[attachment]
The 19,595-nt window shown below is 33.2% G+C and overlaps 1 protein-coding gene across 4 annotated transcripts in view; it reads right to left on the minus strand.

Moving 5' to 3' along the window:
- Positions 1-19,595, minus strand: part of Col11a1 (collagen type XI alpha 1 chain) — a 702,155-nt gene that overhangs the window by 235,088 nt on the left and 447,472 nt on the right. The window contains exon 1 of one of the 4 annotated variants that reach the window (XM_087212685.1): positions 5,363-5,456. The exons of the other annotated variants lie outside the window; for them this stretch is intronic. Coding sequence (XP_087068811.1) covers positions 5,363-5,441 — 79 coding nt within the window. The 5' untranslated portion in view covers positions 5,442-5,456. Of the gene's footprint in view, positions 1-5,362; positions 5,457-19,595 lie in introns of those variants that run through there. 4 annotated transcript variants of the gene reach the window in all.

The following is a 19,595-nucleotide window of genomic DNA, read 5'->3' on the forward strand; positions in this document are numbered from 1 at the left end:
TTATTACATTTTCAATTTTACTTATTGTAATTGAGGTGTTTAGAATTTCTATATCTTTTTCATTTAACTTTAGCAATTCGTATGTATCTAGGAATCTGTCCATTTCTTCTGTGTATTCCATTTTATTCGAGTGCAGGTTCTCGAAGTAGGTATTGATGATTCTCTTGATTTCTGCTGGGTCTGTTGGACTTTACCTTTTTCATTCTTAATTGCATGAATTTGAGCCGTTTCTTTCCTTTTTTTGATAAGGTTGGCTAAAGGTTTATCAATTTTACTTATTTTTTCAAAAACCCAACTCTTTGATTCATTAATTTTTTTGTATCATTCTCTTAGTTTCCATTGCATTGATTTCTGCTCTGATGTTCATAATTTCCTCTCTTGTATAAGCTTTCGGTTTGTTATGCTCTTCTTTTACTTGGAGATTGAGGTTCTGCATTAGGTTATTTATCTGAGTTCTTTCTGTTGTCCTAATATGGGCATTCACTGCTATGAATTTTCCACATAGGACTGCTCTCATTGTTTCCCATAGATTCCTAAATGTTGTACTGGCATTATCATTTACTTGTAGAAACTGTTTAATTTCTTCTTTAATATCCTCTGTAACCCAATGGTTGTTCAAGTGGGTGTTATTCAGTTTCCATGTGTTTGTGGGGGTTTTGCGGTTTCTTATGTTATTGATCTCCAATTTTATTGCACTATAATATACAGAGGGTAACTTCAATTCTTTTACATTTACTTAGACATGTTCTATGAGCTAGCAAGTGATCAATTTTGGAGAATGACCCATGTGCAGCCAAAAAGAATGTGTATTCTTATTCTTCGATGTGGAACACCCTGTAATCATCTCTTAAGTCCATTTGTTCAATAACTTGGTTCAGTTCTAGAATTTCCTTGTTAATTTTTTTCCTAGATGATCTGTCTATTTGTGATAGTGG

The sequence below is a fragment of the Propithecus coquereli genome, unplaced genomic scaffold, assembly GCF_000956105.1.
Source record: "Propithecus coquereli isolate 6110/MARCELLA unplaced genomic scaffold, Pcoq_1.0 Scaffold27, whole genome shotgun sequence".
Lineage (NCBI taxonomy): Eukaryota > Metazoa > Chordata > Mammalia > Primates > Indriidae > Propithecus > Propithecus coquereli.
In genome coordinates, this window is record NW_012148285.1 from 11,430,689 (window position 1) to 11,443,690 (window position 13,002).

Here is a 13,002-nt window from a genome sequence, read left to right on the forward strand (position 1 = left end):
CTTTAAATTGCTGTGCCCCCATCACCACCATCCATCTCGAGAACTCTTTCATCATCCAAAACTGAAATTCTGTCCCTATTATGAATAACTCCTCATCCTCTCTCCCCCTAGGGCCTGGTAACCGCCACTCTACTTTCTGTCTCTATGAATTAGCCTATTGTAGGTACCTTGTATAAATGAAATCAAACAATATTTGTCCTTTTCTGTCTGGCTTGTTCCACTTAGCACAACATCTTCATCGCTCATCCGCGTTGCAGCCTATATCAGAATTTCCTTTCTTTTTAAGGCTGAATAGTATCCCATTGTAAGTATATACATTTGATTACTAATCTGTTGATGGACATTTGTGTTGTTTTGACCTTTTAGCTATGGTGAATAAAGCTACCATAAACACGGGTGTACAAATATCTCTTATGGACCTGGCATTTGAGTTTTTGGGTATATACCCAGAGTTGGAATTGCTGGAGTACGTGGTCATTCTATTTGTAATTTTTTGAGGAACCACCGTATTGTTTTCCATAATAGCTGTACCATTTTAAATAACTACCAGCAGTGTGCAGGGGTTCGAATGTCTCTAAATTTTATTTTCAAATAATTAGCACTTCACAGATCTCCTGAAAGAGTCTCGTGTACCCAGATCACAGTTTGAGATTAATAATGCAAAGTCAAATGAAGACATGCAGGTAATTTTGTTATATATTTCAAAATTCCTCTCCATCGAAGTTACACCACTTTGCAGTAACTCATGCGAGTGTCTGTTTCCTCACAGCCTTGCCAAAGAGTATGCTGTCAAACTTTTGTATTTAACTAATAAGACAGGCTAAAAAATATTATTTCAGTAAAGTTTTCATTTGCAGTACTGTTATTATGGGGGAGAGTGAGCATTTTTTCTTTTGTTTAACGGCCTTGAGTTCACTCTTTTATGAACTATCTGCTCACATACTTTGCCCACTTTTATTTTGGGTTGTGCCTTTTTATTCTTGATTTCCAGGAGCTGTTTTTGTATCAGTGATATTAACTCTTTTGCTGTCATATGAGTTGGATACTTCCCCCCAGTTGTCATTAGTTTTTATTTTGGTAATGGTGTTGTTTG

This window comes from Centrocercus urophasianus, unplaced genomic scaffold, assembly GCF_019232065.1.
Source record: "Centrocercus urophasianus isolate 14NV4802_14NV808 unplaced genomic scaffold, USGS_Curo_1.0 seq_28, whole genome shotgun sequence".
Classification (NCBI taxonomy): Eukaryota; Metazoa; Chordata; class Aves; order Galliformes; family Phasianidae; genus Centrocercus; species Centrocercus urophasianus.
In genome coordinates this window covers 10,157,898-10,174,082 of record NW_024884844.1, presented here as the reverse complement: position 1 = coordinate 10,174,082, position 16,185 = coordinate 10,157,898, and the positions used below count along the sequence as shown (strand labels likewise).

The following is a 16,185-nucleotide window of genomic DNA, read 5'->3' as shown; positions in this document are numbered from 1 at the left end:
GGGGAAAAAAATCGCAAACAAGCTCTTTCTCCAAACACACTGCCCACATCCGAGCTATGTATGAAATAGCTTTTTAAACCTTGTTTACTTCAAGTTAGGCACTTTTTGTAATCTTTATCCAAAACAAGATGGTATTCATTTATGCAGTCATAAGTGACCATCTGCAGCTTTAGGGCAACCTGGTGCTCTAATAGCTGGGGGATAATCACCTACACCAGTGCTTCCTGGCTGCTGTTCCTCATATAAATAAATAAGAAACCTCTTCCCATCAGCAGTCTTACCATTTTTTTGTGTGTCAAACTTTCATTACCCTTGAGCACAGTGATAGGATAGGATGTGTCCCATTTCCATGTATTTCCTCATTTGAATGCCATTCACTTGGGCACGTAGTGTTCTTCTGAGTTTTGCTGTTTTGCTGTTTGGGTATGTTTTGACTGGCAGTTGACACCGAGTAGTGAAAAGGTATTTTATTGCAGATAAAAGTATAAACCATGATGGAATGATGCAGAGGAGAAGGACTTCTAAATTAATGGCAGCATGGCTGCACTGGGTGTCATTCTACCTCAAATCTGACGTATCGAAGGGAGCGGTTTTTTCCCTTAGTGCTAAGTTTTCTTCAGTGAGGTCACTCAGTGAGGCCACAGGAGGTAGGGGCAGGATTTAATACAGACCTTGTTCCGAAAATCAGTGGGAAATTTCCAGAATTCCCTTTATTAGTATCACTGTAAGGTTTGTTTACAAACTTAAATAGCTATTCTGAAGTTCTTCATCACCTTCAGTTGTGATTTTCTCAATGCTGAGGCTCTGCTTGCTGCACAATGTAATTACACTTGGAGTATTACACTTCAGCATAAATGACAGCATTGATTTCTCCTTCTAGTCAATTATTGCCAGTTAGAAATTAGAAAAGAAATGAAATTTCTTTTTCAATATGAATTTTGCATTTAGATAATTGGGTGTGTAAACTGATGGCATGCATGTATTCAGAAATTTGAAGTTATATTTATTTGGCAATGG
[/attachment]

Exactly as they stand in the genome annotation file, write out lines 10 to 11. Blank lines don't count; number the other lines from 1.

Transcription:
Here is a 13,002-nt window from a genome sequence, read left to right on the forward strand (position 1 = left end):
CTTTAAATTGCTGTGCCCCCATCACCACCATCCATCTCGAGAACTCTTTCATCATCCAAAACTGAAATTCTGTCCCTATTATGAATAACTCCTCATCCTCTCTCCCCCTAGGGCCTGGTAACCGCCACTCTACTTTCTGTCTCTATGAATTAGCCTATTGTAGGTACCTTGTATAAATGAAATCAAACAATATTTGTCCTTTTCTGTCTGGCTTGTTCCACTTAGCACAACATCTTCATCGCTCATCCGCGTTGCAGCCTATATCAGAATTTCCTTTCTTTTTAAGGCTGAATAGTATCCCATTGTAAGTATATACATTTGATTACTAATCTGTTGATGGACATTTGTGTTGTTTTGACCTTTTAGCTATGGTGAATAAAGCTACCATAAACACGGGTGTACAAATATCTCTTATGGACCTGGCATTTGAGTTTTTGGGTATATACCCAGAGTTGGAATTGCTGGAGTACGTGGTCATTCTATTTGTAATTTTTTGAGGAACCACCGTATTGTTTTCCATAATAGCTGTACCATTTTAAATAACTACCAGCAGTGTGCAGGGGTTCGAATGTCTCTAAATTTTATTTTCAAATAATTAGCACTTCACAGATCTCCTGAAAGAGTCTCGTGTACCCAGATCACAGTTTGAGATTAATAATGCAAAGTCAAATGAAGACATGCAGGTAATTTTGTTATATATTTCAAAATTCCTCTCCATCGAAGTTACACCACTTTGCAGTAACTCATGCGAGTGTCTGTTTCCTCACAGCCTTGCCAAAGAGTATGCTGTCAAACTTTTGTATTTAACTAATAAGACAGGCTAAAAAATATTATTTCAGTAAAGTTTTCATTTGCAGTACTGTTATTATGGGGGAGAGTGAGCATTTTTTCTTTTGTTTAACGGCCTTGAGTTCACTCTTTTATGAACTATCTGCTCACATACTTTGCCCACTTTTATTTTGGGTTGTGCCTTTTTATTCTTGATTTCCAGGAGCTGTTTTTGTATCAGTGATATTAACTCTTTTGCTGTCATATGAGTTGGATACTTCCCCCCAGTTGTCATTAGTTTTTATTTTGGTAATGGTGTTGTTTG